As shown in FIGURE 4, molding material 24 is added to the cavities 22 within the mold 21 to the level of the top of the mold 21. One suitable example of the molding material 24 is formed by mixing one part by volume of cement with three parts by volume of fine sand. Color is then added to the mixture of cement and sand to provide the desired color of the finished formation. Sufiicient water is then added to the mixture to produce a fairly dry mix. Whenever cementitious, plaster, asbestos, or plastic compounds or a combination thereof are used for the molding material 24, the mixture may include one or more additives to expedite drying or hardening or as a waterproofer or moisture retardant, or to avoid cracking of the finished formations.
It should be understood that a plurality of different colors of the molding material 24 may be supplied to the cavities 22 of the mold 21. That is, the color of the molding material 24 in one of the cavities 22 of the mold 21 may be dark red while the color may be light red in another of the cavities 22 of the mold 21. Thus, this would produce a wall facing having the appearance of different colored formations rather than a single color.
One or more decorative designs may be molded, within the bottom of cavities 22, into what becomes the outer or front face of the finished formations when they are subsequently mounted on a wall of wallboard. For instance, the bottoms of various cavities 22 of a rnold 21 may be designed so that the outer face of the molded bricks have any selected design such as the appearance of bricks from an old wall with each molded brick having a different configuration or even having broken corners.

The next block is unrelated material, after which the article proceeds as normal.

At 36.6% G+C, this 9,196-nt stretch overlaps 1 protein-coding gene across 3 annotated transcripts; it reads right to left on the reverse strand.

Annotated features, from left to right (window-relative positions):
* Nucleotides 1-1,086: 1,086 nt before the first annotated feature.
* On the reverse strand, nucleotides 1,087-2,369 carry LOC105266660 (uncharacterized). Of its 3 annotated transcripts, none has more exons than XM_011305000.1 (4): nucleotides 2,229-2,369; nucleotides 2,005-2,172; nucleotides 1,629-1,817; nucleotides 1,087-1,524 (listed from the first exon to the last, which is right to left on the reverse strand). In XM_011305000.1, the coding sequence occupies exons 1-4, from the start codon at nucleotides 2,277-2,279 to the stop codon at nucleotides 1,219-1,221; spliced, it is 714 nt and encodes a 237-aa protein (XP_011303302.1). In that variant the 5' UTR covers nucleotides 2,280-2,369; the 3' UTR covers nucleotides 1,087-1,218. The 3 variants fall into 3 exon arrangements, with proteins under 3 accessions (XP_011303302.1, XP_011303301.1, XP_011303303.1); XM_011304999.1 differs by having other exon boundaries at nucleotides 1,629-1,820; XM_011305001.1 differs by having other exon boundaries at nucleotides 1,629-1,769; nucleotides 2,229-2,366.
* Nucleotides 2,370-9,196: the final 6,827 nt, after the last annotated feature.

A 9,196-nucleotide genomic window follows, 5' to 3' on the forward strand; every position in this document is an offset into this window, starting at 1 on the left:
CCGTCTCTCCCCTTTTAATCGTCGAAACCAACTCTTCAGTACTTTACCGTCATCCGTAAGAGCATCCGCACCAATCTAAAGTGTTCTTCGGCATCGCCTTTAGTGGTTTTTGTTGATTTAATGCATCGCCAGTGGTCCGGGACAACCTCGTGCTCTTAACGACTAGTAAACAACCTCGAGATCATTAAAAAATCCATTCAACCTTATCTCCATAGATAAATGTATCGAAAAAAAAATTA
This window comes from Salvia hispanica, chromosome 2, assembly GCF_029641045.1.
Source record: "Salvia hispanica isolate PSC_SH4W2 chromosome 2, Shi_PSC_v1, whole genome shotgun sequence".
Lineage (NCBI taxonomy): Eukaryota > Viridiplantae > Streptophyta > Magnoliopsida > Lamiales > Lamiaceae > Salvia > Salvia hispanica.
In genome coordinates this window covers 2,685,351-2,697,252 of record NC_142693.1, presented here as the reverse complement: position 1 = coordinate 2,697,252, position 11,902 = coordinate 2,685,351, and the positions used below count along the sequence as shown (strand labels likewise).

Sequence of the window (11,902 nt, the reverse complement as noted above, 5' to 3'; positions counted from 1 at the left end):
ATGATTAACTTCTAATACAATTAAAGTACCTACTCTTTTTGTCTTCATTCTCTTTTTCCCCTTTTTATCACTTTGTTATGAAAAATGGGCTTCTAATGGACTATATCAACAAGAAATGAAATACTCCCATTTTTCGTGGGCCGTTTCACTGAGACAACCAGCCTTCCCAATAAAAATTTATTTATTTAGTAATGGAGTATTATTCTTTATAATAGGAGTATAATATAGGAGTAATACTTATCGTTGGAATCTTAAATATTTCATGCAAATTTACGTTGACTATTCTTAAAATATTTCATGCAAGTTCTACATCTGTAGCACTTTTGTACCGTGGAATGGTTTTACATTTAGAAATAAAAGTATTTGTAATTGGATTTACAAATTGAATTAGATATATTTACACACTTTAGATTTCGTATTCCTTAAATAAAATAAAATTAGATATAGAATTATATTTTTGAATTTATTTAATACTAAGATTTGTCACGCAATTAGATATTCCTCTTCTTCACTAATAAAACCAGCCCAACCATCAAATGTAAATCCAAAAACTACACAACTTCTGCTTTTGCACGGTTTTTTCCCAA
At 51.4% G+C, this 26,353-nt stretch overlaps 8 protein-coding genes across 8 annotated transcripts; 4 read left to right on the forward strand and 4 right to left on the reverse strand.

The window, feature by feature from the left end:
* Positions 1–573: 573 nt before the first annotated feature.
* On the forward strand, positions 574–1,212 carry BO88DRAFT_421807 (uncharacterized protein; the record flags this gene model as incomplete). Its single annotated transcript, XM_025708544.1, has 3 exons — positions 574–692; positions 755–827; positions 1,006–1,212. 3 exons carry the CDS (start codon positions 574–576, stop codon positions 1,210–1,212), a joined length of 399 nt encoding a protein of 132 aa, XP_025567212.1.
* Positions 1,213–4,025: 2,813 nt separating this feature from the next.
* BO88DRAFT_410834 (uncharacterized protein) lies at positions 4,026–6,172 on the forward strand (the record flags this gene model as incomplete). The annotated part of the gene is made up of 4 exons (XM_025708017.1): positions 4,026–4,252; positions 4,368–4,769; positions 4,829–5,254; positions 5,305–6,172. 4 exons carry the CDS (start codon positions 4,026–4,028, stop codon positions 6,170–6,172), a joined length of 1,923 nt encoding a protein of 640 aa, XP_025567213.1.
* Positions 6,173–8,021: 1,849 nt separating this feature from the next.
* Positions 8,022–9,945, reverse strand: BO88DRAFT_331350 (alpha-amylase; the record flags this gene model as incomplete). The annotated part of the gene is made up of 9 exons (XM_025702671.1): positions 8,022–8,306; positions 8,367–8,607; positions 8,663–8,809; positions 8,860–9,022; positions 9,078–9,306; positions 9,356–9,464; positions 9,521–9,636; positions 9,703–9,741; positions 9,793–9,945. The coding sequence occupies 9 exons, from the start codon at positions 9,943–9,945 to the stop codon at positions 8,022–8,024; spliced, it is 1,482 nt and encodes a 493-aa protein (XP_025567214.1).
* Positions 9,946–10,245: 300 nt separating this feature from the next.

After 'the cavities 22 in the mold 21 have been filled with the molding material 24, the open mesh member 25 (see FIGURES 5 and 6) is then placed over the top of the mold 21. The open mesh member 25 is preferably at least the same size as the mold 21. The open mesh member 25 is preferably a plastic screen such as nylon or fiber glass. It also may be formed of aluminum, copper, or steel, for example. It is preferred that the open mesh member 25 be of non-rusting material.
As shown in FIGURE 8, a complementary grid mold 26 (see FIGURE 7) is then disposed on top of the mesh member 25 which is on the mold 21. The grid mold 26 has a plurality of openings 27 therein of exactly the same shape and spacing as the sidewalls of cavities 22 in themold 21 so that the grid mold 26 complements the mold 21 when aligned therewith. The procedure when using the grid mold 26 is:
(a) Fill cavities 22 of the mold 21 with molding material 24 to approximately the top level of the cavities 22.
(b) Place the mesh member 25 on top of the mold 21.
(c) Place the grid mold 26 in position on top of the mesh member 25. Apply more of the molding material 24 through the openings 27 to the top level of the grid mold 26 while the member 25 is between the mold 21 and the grid mold 26, and is thereby molded into the formations 10. The placement of the grid mold 26 keeps the edges around each of the formations substantially clear for later use when fastening to the wallboard 11 or .af-:wall and for subsequent use when receiving the grouting 12.